SunPower’s 75-megawatt production line is expected to employ 100 by the end of the year, and spread the wealth around even more by sourcing equipment and materials from a host of other states throughout the United States. At the Vote Solar Initiative, we like to remind folks that manufacturing is only a fraction of solar’s overall job creation opportunity. In fact, about 75 percent of solar employment is related to system installation, jobs that are inherently local in the first place. Nevertheless, manufacturing is near and dear to most Americans, and this new production facility is tangible proof that the green economy has a real role to play in bringing those jobs back home — with the right policies, that is.
As was the case with Suntech’s Arizona selection, SunPower’s decision to locate manufacturing in California is a testament to the state’s market-building solar policies. And so it is appropriate that stalwart renewable energy supporter, Governor Arnold Schwarzenegger, joined in making the announcement. During the event, Schwarzenegger highlighted a few initiatives that have been so instrumental to the state’s new energy economy that we think they bear repeating: (more…)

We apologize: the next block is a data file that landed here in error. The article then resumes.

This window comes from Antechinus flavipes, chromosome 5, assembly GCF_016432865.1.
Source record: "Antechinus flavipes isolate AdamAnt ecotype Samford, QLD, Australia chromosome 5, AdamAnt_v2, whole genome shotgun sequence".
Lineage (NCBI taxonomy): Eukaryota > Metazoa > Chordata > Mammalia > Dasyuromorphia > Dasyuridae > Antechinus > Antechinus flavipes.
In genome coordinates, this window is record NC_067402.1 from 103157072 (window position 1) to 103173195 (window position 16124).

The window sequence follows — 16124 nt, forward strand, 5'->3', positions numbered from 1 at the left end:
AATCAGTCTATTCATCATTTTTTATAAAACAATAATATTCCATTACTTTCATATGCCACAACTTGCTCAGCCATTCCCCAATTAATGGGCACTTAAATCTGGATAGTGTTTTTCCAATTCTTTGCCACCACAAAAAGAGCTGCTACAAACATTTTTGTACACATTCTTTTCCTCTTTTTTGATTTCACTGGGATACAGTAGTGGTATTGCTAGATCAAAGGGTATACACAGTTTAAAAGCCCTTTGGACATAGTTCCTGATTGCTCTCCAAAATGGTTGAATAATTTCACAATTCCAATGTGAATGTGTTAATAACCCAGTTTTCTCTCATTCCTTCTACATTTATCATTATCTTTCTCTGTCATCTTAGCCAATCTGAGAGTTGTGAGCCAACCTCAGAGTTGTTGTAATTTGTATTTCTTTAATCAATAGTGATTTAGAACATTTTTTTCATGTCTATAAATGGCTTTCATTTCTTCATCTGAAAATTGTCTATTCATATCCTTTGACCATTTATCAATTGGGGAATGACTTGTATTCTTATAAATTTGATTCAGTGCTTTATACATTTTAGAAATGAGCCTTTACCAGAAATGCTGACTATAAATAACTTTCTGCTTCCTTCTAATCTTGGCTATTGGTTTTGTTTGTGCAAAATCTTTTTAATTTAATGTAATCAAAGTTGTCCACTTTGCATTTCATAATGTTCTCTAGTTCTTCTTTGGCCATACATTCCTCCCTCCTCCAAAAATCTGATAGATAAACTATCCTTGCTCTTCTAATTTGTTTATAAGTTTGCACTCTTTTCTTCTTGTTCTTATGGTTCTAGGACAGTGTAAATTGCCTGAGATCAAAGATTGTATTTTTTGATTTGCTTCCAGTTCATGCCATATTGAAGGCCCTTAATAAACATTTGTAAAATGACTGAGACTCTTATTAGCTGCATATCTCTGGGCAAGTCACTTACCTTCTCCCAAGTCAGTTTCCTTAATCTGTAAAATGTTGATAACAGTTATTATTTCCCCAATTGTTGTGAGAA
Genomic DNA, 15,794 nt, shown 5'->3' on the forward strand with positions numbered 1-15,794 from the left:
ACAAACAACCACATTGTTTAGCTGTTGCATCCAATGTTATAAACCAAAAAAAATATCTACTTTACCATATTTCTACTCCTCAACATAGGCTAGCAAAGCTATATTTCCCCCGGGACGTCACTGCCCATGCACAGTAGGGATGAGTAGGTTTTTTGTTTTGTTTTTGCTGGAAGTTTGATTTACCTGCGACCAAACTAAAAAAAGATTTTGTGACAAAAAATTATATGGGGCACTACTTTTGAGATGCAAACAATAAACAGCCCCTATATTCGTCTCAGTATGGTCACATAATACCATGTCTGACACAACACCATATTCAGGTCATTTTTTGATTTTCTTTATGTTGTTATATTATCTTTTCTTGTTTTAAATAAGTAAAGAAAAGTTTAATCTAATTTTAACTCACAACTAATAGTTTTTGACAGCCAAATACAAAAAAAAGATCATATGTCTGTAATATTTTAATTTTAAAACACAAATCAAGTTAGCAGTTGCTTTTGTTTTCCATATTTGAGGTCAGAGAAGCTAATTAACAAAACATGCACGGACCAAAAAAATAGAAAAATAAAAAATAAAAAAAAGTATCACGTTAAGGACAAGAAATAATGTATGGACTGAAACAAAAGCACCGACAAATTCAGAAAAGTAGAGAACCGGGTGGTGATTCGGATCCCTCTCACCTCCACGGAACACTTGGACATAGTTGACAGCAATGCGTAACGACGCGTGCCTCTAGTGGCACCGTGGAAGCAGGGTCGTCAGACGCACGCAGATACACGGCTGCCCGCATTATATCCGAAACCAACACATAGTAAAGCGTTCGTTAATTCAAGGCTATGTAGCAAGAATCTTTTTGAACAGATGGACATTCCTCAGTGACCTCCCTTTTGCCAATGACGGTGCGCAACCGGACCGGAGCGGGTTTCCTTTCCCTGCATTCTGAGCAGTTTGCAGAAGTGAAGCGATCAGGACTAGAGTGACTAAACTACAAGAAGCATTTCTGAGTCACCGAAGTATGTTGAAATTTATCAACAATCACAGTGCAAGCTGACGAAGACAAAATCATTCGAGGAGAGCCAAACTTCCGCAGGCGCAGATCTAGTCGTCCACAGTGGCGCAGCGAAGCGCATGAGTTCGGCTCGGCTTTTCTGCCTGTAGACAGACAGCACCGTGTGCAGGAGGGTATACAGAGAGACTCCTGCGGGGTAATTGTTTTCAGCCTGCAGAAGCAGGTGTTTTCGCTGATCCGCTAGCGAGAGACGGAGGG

Friday, April 23rd, 2010
Is efficiency worth the bother if you save only $5 to $10 per month on your energy bill? Many homeowners think not. One dad told us his family would rather save money by just skipping a pizza order once a month. That sentiment is not unusual.
But it is hard to negate the economic value of efficiency if you spend $20 billion per year on energy, as does the U.S. military, our government’s largest energy user, responsible for nearly 80 percent of the government’s total energy consumption.
“Re-energizing America’s Defense,” a recent report by The Pew Project on National Security, Energy and Climate, looks at how profoundly our energy mix affects the military.